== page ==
Community colleges step up nurse-education efforts

Western Nevada Community College in Nevada thinks it can find nursing students in out-of-the-way corners of the state.

Truckee Meadows Community College, meanwhile, has found success with a fast-track program that allows students who already have a college degree to become registered nurses with only four additional semesters of study.

Both schools are pushing hard to meet the demand for registered nurses in the state, where the Nevada Hospital Association estimates at least 662 additional nurses will be needed annually through 2008.

Already, federal regulators say the number of registered nurses per capita in Nevada is the lowest in the nation.

Enrollment in the nursing program at Western Nevada Community College, based in Carson City, is up by 19 this year, says Judy Cordia, director of nursing and allied health programs.

The enrollment of 108 includes 48 second-year nursing students and 60 first-year students.

To find those students, WNCC is working closely with executives of health-related organizations including hospitals and nursing homes in rural communities through the region.

Some potential nursing students may be holding other jobs in health-care institutions, Cordia says, while some may have been daunted by the prerequisites faced by potential nursing students.

Cordia says nursing faculty harbor hope that some of the students recruited from rural areas will choose to return once their studies are complete.

"We're trying to meet the needs of our area," she says.

At Truckee Meadows Community College, meanwhile, a class of 31 fast-track graduates have received their nursing pins after a fast-and-furious trip through nursing school.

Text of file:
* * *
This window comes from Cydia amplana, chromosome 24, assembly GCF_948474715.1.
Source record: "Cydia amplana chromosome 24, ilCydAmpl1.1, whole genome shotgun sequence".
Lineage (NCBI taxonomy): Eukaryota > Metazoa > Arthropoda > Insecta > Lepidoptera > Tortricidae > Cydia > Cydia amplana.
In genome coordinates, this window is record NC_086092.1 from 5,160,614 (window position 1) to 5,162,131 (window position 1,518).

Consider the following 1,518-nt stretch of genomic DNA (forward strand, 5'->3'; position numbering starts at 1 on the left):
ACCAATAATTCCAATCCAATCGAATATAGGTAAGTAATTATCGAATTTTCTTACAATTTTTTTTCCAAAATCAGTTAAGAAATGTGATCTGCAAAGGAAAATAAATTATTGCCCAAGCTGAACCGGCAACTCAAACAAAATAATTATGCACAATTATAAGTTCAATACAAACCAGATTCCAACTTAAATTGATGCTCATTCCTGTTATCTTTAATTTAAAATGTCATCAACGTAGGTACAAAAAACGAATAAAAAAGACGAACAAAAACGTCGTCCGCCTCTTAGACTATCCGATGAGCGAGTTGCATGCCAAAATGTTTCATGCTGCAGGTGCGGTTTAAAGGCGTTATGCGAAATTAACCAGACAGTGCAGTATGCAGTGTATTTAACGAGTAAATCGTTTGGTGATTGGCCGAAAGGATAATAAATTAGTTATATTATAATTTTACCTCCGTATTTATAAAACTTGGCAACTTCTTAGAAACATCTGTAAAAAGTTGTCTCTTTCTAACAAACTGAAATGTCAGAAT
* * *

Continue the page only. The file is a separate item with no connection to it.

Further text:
The graduates who were pinned in mid-August had started school in May 2005, and all of the graduates who wanted to go to work immediately had jobs on graduation day, says Karen Fontaine, coordinator of the nursing program at TMCC.

"All of our graduates are very highly prized," she says. Surveys almost always find that they're all at work as registered nurses within six months of graduation.

Twenty-four students were the first graduates from from the fast-track program last year.

Intense as the fast-track program may be, some students make it even more so.

Julie Morgan, for instance, found she was pregnant with twins just before starting the program.

The course doesn't allow students to miss any class time, but Morgan went ahead. She delivered twins on Friday, Sept. 9, 2005. Three days later on Monday, Sept. 12 she was back in class.

Fontaine noted that the TMCC nursing programs have strong support of Washoe Medical Center, Saint Mary's and Northern Nevada Medical Center. The hospitals provide everything from faculty to snacks for ceremonies.

There's a reason for the involvement, says Dennis Hoban, director of recruitment services at Washoe Medical Center.

Even a small number of new graduates say, 10 or so from the region's community colleges can make a significant difference for hospitals that struggle to meet the need for nurses.

"Everything helps," says Hoban.


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